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HomeNewsThe strange case of Rory Stewart: Stalking horse? Trojan Horse? Or both?

The strange case of Rory Stewart: Stalking horse? Trojan Horse? Or both?


This article first appeared in Briefings for Brexit on June 19, 2019, and is republished by kind permission.

IN their increasingly frantic efforts to stop Boris and to derail Brexit – by any means possible – the BBC Today programme, Channel 4, Remain and the metropolitan Twitterati in general just cannot give enough airtime to the weird and increasingly wild and inconsistent musings of this very odd MP.

If Rory Stewart’s candidature progresses further, then we shall doubtless have to delve into the psychology of Stewart the man. Simply to read his Border ramblings gives one to suspect that there is a voyage around our father going on here. His father, a former director in the SIS who failed to become chief, and his father’s ambitions for him to attain high office, must have played a role in driving him to his eccentric, attention-seeking walkabout adventures as ‘Florence of Belgravia’ – the wickedly funny and slightly cruel nickname which The Daily Telegraph tells us that soldiers gave him. Not without equal accuracy was he given another nickname, ‘le Baron,’ in one of his other previous incarnations. Nor is it to gainsay the real courage displayed by this complex personality in volunteering for dangerous work in Iraq. But none of that is the issue – yet.

The issue for now is what this bizarre leadership campaign is actually about. Politically, as distinct from psychologically, whose interests does it serve, and how? Cui bono?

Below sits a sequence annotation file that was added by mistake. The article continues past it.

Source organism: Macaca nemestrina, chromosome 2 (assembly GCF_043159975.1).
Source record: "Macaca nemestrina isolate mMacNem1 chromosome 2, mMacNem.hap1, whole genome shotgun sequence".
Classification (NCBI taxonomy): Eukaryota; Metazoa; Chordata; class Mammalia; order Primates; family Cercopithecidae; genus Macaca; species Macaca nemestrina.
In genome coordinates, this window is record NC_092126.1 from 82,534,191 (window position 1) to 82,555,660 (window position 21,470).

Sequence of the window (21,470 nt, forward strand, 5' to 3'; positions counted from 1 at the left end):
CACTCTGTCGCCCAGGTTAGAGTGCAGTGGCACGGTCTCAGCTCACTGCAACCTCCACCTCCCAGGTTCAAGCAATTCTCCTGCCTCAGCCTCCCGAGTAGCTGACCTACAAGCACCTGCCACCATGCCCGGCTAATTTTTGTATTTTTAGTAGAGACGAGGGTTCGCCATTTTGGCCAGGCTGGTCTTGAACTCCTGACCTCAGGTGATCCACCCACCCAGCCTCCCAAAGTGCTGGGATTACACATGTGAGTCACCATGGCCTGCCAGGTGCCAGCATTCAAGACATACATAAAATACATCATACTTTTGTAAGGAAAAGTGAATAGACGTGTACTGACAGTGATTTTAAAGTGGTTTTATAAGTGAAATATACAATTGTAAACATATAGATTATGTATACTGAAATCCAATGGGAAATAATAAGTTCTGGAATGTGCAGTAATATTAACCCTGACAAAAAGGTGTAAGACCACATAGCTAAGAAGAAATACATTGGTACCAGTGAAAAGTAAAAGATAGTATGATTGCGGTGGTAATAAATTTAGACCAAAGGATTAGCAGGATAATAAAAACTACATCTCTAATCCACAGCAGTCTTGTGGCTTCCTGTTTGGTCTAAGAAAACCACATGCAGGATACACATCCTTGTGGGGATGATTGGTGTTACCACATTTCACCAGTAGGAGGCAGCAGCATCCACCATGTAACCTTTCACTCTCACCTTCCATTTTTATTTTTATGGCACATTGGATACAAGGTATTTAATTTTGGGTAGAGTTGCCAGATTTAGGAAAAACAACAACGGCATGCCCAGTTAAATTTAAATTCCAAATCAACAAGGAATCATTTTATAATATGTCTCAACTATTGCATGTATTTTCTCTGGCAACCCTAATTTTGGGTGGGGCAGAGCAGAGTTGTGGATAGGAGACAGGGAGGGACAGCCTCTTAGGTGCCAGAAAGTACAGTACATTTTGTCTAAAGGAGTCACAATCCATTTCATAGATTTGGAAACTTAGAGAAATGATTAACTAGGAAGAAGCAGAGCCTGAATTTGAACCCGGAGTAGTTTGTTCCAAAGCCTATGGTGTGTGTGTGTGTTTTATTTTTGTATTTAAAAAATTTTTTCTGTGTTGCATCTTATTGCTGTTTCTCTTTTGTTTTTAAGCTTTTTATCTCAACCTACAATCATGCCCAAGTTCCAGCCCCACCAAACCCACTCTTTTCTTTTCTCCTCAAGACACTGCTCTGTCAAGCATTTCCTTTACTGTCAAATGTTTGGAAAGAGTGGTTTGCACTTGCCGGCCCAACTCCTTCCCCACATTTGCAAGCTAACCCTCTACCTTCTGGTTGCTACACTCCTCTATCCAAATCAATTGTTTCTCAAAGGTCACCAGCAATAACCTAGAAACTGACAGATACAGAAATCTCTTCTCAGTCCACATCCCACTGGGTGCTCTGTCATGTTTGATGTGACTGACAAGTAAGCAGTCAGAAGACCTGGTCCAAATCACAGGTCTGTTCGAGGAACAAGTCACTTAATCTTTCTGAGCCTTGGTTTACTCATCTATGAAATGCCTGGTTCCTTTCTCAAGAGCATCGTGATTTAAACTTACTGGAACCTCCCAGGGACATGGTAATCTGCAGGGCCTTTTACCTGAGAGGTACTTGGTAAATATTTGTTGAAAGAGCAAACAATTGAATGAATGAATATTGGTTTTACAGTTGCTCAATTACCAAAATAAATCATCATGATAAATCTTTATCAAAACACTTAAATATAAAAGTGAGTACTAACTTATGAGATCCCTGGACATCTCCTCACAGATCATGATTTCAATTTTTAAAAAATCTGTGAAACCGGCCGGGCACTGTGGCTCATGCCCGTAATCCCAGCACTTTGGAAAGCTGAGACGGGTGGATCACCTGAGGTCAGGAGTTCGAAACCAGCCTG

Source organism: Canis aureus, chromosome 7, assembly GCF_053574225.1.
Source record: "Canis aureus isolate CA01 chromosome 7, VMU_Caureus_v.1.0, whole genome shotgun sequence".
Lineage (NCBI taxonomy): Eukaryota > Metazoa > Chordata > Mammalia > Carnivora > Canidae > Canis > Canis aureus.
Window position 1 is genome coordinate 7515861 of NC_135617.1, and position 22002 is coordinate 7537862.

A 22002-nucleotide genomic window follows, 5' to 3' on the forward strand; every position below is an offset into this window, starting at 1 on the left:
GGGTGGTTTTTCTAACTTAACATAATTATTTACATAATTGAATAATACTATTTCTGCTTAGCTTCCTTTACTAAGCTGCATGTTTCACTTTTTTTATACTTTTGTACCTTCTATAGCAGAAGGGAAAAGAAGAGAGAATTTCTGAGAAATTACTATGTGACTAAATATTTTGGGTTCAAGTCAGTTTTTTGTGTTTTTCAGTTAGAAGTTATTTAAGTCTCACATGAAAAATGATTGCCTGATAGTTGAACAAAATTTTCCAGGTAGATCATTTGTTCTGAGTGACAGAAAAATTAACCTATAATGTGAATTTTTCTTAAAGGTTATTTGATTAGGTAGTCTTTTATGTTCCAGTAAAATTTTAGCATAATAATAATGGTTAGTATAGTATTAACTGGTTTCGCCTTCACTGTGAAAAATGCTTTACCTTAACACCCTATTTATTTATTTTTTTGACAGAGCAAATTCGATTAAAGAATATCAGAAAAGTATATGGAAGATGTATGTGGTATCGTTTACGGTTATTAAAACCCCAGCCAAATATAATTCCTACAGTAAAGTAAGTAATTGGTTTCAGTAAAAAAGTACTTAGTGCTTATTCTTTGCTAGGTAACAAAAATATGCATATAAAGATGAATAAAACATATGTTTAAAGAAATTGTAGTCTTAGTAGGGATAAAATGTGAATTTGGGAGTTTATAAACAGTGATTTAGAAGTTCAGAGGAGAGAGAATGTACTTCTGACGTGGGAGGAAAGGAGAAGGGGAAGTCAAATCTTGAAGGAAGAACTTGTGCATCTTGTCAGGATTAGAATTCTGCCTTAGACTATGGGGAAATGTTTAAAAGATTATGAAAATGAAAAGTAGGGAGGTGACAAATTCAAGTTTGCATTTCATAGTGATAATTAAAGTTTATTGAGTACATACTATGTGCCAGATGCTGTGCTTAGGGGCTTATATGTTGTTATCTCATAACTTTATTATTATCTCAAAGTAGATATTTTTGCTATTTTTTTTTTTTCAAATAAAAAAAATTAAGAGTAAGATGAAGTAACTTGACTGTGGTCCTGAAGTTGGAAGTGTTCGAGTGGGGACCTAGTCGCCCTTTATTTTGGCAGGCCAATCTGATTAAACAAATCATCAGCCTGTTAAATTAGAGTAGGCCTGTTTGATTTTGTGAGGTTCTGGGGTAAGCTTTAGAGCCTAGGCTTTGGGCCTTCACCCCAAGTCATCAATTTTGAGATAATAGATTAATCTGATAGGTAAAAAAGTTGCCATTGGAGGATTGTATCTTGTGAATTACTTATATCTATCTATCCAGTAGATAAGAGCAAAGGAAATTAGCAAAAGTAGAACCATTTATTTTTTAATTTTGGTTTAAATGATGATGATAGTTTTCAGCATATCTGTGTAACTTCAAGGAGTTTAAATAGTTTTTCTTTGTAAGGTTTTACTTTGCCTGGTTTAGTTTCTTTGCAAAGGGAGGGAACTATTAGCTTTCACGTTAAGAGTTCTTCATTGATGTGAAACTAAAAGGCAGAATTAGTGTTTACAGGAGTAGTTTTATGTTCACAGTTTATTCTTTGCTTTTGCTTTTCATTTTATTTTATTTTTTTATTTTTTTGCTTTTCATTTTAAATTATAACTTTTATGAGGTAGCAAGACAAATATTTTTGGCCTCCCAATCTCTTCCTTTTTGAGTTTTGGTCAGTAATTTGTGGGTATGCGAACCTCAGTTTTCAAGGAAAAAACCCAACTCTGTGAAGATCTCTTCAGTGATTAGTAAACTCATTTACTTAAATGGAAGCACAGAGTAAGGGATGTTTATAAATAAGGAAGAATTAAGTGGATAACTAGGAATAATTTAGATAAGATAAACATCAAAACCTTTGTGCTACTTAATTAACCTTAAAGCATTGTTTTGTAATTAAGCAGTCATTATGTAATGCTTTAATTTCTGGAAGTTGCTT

The social anthropologist Max Gluckman wrote an essay called ‘If I were a horse’. He took the title from seeing a farmer standing in a field sucking on a piece of hay as he wondered where his escaped horse might have gone. Gluckman used the episode to describe the method of participant observation in field research, where the anthropologist tries to think him or herself into other people’s identities. It seems to be an approach eminently suited to Mr Stewart.

In this case, since my horse has not bolted from his field, I can go one better than Gluckman’s farmer. Therefore last night, when I went to rug him in this unseasonably cool and wet June weather, I asked for his opinion. So, straight from the horse’s mouth . . .

‘Have you forgotten what stalking horses are for?’ he gently chided me. ‘And, since we’re on the subject, Trojan Horses?’ Wisdom imparted, he went back to grazing.

Stewart could be either or both of these shady political equines, depending on how far he progresses.

His formal position on Brexit makes him the Remainers’ Remainer par excellence (as the names of his declared supporters confirm). Stewart’s claim that ‘no deal’ would be a disaster – when ‘no deal’ itself is a media-cultivated misdescription of leaving at Halloween as the law prescribes, under WTO Art XXIV pending a civilised FTA with the EU – plus his assertion that the only possible deal is May’s deal (which could demonstrably be declared the impossible deal) mean simply that he does not wish to leave the EU. Ever. When buttressed by legally and constitutionally incorrect extravagance in denouncing proper mechanisms to prevent Parliament from blocking implementation of the referendum instruction of June 2016, and his proposed coup d’état (setting up an alternative parliament in Methodist Central Hall), Stewart’s position is not even Brexit in Name Only. It is no Brexit at all.